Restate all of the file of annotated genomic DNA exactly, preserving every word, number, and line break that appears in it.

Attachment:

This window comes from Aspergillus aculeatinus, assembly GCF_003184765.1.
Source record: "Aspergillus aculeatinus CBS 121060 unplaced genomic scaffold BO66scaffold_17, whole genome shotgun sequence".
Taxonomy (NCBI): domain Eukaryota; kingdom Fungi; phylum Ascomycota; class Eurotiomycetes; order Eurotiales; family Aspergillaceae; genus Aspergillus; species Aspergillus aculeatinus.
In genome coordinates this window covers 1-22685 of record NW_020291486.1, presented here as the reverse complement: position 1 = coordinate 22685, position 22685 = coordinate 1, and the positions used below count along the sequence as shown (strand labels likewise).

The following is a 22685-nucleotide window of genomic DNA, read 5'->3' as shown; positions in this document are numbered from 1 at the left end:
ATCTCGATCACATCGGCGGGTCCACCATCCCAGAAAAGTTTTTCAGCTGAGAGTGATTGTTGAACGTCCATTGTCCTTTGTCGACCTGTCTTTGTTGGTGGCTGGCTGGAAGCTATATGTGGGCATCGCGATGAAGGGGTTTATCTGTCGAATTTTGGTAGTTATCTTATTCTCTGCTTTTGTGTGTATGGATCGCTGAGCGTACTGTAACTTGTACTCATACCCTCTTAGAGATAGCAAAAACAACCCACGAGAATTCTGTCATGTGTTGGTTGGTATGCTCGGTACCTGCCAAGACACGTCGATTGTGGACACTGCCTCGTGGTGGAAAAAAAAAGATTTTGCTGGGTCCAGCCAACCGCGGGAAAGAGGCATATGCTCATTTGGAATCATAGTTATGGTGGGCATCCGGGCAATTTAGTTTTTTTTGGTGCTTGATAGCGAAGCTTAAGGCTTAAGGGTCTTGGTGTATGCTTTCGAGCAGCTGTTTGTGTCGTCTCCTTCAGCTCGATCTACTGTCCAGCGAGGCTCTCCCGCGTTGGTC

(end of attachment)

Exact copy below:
This window comes from Aspergillus aculeatinus, assembly GCF_003184765.1.
Source record: "Aspergillus aculeatinus CBS 121060 unplaced genomic scaffold BO66scaffold_17, whole genome shotgun sequence".
Taxonomy (NCBI): domain Eukaryota; kingdom Fungi; phylum Ascomycota; class Eurotiomycetes; order Eurotiales; family Aspergillaceae; genus Aspergillus; species Aspergillus aculeatinus.
In genome coordinates this window covers 1-22685 of record NW_020291486.1, presented here as the reverse complement: position 1 = coordinate 22685, position 22685 = coordinate 1, and the positions used below count along the sequence as shown (strand labels likewise).

The following is a 22685-nucleotide window of genomic DNA, read 5'->3' as shown; positions in this document are numbered from 1 at the left end:
ATCTCGATCACATCGGCGGGTCCACCATCCCAGAAAAGTTTTTCAGCTGAGAGTGATTGTTGAACGTCCATTGTCCTTTGTCGACCTGTCTTTGTTGGTGGCTGGCTGGAAGCTATATGTGGGCATCGCGATGAAGGGGTTTATCTGTCGAATTTTGGTAGTTATCTTATTCTCTGCTTTTGTGTGTATGGATCGCTGAGCGTACTGTAACTTGTACTCATACCCTCTTAGAGATAGCAAAAACAACCCACGAGAATTCTGTCATGTGTTGGTTGGTATGCTCGGTACCTGCCAAGACACGTCGATTGTGGACACTGCCTCGTGGTGGAAAAAAAAAGATTTTGCTGGGTCCAGCCAACCGCGGGAAAGAGGCATATGCTCATTTGGAATCATAGTTATGGTGGGCATCCGGGCAATTTAGTTTTTTTTGGTGCTTGATAGCGAAGCTTAAGGCTTAAGGGTCTTGGTGTATGCTTTCGAGCAGCTGTTTGTGTCGTCTCCTTCAGCTCGATCTACTGTCCAGCGAGGCTCTCCCGCGTTGGTC